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How a Wave of Ascendant Pop Stars Could Define the Next Decade of Music

5 minute read

While 2019 may not have been an explosive year in pop music, it teed up the personalities and story lines that could define the next decade in listening. A new generational gap opened up, one separating the veteran stars of the ’10s–think Beyoncé, Drake, Rihanna and Taylor Swift–from a new crop of ascendant artists like Billie Eilish, Lizzo and Post Malone. A quiet year for the former group included live albums, B-side compilations and a focus on nonmusical pursuits. Among the few to release a collection of new work was Swift, whose Lover sought to recapture the polished, joyous sound of older albums like Red and 1989.

The pause left space for Eilish and her colleagues to storm the charts with work that shared a key set of qualities: agility, musical fluidity, a natural ease with the Internet, and comfort with the language of self-care and existential dread. (They’re natural bedfellows: you have to labor to maintain your well-being when it feels like the world is going up in flames around you.) And while it’s not as if those big names are going to be knocked from their pedestals anytime soon–for some of them, music is just one part of a multi-faceted global lifestyle brand–it’s apparent that the rules are beginning to change. Anyone striving for pop success in 2020 and beyond will be judged on criteria laid out by the young guns.

Some artists are struggling to adjust, even after making a conscious effort to revise their approach. Meghan Trainor felt old-fashioned at her commercial peak, thanks to the doo-wop lean and retro romanticism of hits like “All About That Bass” and “Dear Future Husband.” As the years between albums piled up–her last full-length release before this year was Thank You in 2016–what was once “old-fashioned” began to feel antiquated.

When faced with the prospect of revitalizing her new album, Treat Myself, Trainor had to start from scratch: “I wrote four albums [of material] because I was adapting to what’s going on in the music industry,” she told Billboard. “I got into such a dark place of, ‘I don’t know how to follow all these rules.'” It’s a quote that’s refreshingly frank and appealingly workmanlike. You get the sense that Trainor views pop music as her vocation, and she wants to do her job well. But the singles from Treat Myself wear that hard work on their sleeve; taken together, they give the impression of an artist grasping at straws, with the light funk of “Blink” and “Evil Twin” ill-fitting alongside the moody folk of “Workin’ on It.”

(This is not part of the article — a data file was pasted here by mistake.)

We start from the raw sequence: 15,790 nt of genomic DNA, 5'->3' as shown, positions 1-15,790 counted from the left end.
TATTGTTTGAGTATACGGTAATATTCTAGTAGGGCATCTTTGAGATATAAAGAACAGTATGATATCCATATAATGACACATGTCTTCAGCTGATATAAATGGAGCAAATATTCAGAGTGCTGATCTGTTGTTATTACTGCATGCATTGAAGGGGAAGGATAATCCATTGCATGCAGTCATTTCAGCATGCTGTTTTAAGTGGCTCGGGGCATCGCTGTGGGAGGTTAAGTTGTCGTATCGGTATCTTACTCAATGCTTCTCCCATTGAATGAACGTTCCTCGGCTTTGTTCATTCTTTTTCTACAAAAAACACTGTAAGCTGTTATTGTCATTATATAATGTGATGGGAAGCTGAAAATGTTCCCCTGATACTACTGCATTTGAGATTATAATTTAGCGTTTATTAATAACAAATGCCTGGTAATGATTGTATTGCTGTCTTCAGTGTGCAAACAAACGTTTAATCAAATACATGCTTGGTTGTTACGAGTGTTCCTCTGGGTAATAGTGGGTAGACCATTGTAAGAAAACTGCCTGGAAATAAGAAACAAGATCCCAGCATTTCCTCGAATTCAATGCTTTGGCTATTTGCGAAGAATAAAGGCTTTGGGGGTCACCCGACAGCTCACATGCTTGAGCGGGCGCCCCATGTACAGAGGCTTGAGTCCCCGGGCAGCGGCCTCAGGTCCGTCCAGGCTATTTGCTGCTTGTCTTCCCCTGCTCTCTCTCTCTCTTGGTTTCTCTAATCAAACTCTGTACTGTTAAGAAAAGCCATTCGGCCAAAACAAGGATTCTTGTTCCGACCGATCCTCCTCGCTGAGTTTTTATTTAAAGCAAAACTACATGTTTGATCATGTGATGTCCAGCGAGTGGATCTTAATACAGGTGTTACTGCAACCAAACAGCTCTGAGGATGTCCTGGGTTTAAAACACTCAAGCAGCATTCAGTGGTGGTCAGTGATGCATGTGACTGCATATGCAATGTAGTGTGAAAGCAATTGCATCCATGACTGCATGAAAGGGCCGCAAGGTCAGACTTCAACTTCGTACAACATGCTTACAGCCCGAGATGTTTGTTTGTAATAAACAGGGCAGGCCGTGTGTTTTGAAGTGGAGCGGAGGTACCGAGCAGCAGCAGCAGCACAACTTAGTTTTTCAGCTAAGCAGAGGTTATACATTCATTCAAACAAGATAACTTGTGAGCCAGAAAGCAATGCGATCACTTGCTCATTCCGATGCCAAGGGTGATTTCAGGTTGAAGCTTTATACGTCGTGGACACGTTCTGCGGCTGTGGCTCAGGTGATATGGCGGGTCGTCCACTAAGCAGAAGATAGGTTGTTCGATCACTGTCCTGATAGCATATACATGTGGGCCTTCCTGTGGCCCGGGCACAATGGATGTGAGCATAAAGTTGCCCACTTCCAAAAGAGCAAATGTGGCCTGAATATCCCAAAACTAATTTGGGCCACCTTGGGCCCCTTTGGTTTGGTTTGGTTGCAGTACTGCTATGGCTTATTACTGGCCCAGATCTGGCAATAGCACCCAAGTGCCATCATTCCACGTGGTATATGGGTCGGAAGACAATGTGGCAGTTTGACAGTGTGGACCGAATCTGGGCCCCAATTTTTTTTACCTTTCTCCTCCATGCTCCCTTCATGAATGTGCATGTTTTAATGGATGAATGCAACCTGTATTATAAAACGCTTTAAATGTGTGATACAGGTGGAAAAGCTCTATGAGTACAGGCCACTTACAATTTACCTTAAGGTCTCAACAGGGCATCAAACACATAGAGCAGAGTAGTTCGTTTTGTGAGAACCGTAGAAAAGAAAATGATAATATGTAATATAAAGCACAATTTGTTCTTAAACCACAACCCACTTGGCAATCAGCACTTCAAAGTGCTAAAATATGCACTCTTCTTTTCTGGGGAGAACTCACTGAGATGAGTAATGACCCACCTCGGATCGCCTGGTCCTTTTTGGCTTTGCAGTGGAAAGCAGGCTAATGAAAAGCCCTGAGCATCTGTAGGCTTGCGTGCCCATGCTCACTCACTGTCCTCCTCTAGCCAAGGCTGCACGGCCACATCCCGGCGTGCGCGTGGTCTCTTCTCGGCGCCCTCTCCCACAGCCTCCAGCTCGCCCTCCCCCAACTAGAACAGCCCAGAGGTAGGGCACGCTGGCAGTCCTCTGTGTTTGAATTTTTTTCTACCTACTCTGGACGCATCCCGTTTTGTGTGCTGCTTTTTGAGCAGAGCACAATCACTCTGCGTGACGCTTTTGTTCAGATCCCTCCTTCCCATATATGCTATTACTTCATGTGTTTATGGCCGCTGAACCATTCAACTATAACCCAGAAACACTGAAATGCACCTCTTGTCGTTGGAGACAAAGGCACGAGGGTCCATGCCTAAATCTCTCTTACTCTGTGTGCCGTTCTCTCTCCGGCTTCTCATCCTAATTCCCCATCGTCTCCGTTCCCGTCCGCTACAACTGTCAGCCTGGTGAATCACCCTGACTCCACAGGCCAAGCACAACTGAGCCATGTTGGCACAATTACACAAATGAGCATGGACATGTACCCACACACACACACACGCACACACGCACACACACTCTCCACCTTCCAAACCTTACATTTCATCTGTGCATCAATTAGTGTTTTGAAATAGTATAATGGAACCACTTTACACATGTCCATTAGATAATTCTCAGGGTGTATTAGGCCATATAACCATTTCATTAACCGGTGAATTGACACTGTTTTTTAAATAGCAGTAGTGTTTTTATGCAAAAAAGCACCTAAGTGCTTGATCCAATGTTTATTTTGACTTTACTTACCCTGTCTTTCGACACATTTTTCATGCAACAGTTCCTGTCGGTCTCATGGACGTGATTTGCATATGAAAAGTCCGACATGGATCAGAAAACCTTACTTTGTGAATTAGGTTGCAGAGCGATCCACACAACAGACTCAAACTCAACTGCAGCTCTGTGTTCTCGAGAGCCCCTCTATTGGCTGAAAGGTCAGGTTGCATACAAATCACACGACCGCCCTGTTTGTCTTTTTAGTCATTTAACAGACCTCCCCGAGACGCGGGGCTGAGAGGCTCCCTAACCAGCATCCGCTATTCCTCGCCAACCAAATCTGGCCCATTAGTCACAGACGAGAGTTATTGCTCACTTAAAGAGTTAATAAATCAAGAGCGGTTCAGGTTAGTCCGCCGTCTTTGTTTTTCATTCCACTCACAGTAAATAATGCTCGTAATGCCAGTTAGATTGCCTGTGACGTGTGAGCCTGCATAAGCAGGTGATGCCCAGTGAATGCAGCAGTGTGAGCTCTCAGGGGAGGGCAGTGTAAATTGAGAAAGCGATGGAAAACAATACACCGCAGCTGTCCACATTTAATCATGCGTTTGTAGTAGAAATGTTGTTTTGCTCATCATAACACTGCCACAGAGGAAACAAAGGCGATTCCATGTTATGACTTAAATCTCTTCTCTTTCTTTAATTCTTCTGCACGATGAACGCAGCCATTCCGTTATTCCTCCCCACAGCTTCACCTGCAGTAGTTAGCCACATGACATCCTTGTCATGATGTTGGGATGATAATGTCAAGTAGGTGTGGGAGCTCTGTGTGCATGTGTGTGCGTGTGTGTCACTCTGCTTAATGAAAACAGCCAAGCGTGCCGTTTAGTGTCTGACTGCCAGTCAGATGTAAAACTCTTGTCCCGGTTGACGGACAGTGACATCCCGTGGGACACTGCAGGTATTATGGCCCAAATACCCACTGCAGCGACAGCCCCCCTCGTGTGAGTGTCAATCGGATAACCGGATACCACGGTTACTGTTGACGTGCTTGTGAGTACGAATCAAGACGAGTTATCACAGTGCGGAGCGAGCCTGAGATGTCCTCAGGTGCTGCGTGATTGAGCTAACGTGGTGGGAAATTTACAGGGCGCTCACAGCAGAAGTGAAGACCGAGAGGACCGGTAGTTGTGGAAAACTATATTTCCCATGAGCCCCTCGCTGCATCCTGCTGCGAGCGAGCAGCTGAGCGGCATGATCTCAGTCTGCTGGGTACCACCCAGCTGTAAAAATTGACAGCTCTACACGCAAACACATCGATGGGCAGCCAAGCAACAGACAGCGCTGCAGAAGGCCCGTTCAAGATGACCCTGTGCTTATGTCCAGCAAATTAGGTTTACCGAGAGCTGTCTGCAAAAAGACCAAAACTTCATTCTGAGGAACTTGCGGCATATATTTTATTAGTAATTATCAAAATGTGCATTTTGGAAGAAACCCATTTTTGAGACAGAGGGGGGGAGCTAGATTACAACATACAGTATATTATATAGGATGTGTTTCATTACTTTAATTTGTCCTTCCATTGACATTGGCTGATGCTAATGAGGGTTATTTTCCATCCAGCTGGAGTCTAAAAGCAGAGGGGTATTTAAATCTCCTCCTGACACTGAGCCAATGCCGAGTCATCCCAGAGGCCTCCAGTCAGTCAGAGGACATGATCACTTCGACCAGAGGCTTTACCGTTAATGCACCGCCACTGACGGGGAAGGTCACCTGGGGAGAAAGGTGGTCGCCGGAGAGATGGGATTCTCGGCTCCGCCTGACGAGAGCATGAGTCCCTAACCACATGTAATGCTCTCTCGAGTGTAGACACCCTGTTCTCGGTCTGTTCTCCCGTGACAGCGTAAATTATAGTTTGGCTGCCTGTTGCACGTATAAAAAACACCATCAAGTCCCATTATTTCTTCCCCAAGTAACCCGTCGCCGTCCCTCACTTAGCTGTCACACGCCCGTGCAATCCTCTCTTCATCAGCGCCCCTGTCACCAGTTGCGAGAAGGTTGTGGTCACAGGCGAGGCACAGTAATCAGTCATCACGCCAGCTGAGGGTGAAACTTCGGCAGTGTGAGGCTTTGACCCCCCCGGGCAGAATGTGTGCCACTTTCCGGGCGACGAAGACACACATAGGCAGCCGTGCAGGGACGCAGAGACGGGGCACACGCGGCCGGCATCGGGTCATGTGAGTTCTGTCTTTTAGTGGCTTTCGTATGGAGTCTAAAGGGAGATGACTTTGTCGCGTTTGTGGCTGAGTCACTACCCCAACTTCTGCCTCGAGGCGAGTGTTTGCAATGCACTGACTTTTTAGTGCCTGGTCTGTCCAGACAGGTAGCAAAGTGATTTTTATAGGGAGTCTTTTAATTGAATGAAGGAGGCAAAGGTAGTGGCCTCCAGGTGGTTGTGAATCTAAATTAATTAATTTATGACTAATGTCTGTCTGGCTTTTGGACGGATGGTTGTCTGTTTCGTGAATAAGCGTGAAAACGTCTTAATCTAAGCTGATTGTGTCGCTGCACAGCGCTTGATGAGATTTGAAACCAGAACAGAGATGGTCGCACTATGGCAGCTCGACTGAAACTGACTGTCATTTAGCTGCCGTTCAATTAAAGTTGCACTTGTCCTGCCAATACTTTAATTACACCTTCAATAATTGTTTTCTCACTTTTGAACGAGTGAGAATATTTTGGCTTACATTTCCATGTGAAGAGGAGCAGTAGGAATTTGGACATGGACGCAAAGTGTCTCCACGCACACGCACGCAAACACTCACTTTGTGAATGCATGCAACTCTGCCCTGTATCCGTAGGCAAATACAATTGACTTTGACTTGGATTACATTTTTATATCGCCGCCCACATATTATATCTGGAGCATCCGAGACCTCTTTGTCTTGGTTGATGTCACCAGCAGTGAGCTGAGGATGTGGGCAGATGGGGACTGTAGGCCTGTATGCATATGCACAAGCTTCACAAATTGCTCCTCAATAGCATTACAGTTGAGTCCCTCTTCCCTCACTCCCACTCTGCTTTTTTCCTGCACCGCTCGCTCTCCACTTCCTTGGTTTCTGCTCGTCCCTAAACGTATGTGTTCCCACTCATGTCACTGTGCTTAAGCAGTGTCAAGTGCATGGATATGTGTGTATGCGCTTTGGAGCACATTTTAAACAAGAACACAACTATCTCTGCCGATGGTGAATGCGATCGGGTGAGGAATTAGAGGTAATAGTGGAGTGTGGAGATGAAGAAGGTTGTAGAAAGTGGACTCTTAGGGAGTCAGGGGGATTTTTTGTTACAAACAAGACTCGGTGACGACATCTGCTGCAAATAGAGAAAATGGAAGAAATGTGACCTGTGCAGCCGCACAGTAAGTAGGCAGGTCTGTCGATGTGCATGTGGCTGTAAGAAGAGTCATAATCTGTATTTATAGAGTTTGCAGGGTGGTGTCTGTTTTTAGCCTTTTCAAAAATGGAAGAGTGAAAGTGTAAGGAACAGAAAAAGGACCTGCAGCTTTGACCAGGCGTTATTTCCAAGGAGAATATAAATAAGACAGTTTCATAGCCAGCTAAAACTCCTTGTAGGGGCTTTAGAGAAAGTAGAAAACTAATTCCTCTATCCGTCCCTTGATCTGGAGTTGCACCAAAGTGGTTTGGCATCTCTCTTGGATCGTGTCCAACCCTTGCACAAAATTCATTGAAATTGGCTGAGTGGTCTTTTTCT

Others are reentering the pop landscape only to discover how much it’s changed. When Kesha made her comeback with the somber Rainbow in 2017, it was devoid of the glitter-streaked, whiskey-soaked hedonism that had characterized her earlier work–a natural reaction to the trauma of her long-running legal entanglement with producer Dr. Luke, whom she’d accused of sexual and emotional abuse. Her new album, High Road, represents a return to her “roots of pure and utter debaucherous joy,” as she put it.

Kesha has always been comfortable with the language of empowerment, and the wisdom of songs like “Raising Hell”–a celebration of the healthy bit of sin in every good person–feels hard-won given the pain she’s faced in the most public possible forum. And yet the songs that have been released from High Road are out of step with pop’s prevailing mood. They feel like your aunt has just shown up at the bar and bought your friends a round of tequila shots: her heart’s in the right place, but it’s still a little embarrassing. The best High Road single is “Resentment,” an aching collaboration with the country singer Sturgill Simpson, which captures how her strengths have evolved.

If Trainor and Kesha are artists trying to keep up with pop’s changing tides, then Halsey is a good example of someone riding the waves with ease. Her new album, Manic, is stylistically varied enough to accommodate guests from altrock icon Alanis Morissette to BTS firebrand Suga. The title acknowledges her bipolar disorder; she wrote the album in a manic phase and has discussed her mental health candidly in interviews.

A core of rich, raw emotion is what holds Halsey’s work together when it threatens to come unglued, and it’s what propelled Manic single “Without Me”–an acid reflection on an unfaithful ex-boyfriend–to the No. 1 spot on the singles charts last year. Whether you’re relating to her or feeling mortified by her, it’s impossible to look away. That intensity unifies Manic as she flies from theater-kid balladry (“clementine”) and country-flecked breakup anthems (“You should be sad”) to the dewy electropop of “More.”

There are also a select few artists who can combine the powerful celebrity of the old guard with the dynamism of last year’s graduating class. Selena Gomez has been at this long enough to accrue more than 166 million followers on Instagram, but her comeback album, Rare, doesn’t feel like an event. Instead, it’s airy and surprisingly unassuming. Released in the wake of personal turmoil and a battle with lupus that necessitated a kidney transplant, its approach to self-care and the language of recovery is conversational and refreshing. Minimal arrangements, inflected with notes from R&B and Latin music, accentuate Gomez’s thin voice and turn a weakness into a strength. Whether any of her contemporaries will follow her lead remains to be seen, but Gomez proves there’s still a way to be a pop star in this moment of change.

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